KINGSTOWN, St. Vincent – Vincentian business people and artistes are among those who stand to benefit if the Organisation of Eastern Caribbean States (OECS) secures Schengen Visa waiver status, Prime Minister Dr. Ralph Gonsalves said on Tuesday.

The Schengen Visa has made traveling between its 25 member countries — 22 European Union states and 3 non-EU members — much easier and less bureaucratic.

Antigua and Barbuda, Barbados, and St. Kitts and Nevis have been awarded Schengen Visa waiver status and the OECS is seeking to apply as a group.

Gonsalves noted that Vincentians do not need visas to Martinique or Guadeloupe but need visa to go to France and Belgium and some other European countries that participate in the Schengen Visa waiver programme.

“If we get a waiver of the Schengen Visa arrangements, it means that Vincentians would be able to go to these countries in Europe, which are all the major countries in Europe, without a visa,” he said.

He, however, noted that the visa would not eliminate the limits to length of stay and other requirements, such as letters of invitation, and proof of financing when visiting some countries.

“This is important to our business people who have business to do in Europe and it is very important to our cultural artiste, our entertainers, our calypsonian, soca artistes, song writers, our painters, everyone who is involved in the field of the creative arts or work of the creative imagination,” Gonsalves said.

He noted that there is a huge market in Europe, adding that France has about 60 huge festivals a year while Belgium has about 35.

“They love our Caribbean music. They (artistes) should be able to get the opportunity to be able to go there to perform, to make a living from it,” Gonsalves said.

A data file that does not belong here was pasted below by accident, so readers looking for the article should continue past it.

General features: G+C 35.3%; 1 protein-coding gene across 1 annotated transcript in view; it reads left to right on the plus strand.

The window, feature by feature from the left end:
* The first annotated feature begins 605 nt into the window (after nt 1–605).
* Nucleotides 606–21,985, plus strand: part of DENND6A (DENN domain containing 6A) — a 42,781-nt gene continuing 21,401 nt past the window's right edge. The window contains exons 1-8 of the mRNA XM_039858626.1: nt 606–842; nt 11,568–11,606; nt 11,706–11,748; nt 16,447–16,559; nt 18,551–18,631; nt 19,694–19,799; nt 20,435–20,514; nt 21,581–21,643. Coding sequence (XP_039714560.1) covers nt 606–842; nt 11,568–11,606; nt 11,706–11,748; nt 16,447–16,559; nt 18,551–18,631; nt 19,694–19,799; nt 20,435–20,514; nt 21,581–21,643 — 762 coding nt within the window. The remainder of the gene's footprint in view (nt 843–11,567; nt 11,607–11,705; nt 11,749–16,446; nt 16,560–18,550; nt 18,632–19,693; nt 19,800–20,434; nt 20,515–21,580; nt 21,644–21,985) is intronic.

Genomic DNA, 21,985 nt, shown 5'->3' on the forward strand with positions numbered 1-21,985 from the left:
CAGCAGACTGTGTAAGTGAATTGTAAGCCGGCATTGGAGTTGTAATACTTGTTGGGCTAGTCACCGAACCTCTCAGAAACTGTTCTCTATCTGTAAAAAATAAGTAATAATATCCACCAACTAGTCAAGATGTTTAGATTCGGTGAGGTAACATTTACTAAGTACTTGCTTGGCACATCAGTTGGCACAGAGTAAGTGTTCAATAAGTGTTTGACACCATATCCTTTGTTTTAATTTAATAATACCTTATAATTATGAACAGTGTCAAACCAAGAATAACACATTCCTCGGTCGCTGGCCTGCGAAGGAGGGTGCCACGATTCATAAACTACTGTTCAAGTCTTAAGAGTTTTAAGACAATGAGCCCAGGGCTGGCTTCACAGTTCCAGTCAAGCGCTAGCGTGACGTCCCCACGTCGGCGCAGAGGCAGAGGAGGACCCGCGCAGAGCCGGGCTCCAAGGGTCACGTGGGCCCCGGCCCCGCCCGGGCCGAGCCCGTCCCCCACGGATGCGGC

He said that the concessions he announced in this year’s budget for persons in the creative arts to buy equipment for their businesses was part of the thrust to creative more opportunities for Vincentians.

“… these are to feed into this quest, this thrust to lift further the business of the exporting cultural industries and under the economic partnership agreement between CARIFORUM and the European reunion this is an opportunity for us,” Gonsalves said.

He further said that while the government needs to provide the framework and the support, the persons who stand to benefit must become more professional in their work and “lift their own game”.

“Because we can facilitate, we can provide all the kinds of assistance but at the end of the day, it is real flesh and blood people who perform creative works of art,” Gonsalves said, adding that he wants “to open the space for Vincentians all over the world”.

“Of course, to do that, we have to make sure we behave properly at home; we don’t have excessive crime because excessive crime in Jamaica and Trinidad, particularly violent crime, caused a difficulty for those countries to have visa waivers. In fact, they require visas to the U.K. and Canada…” Gonsalves said.

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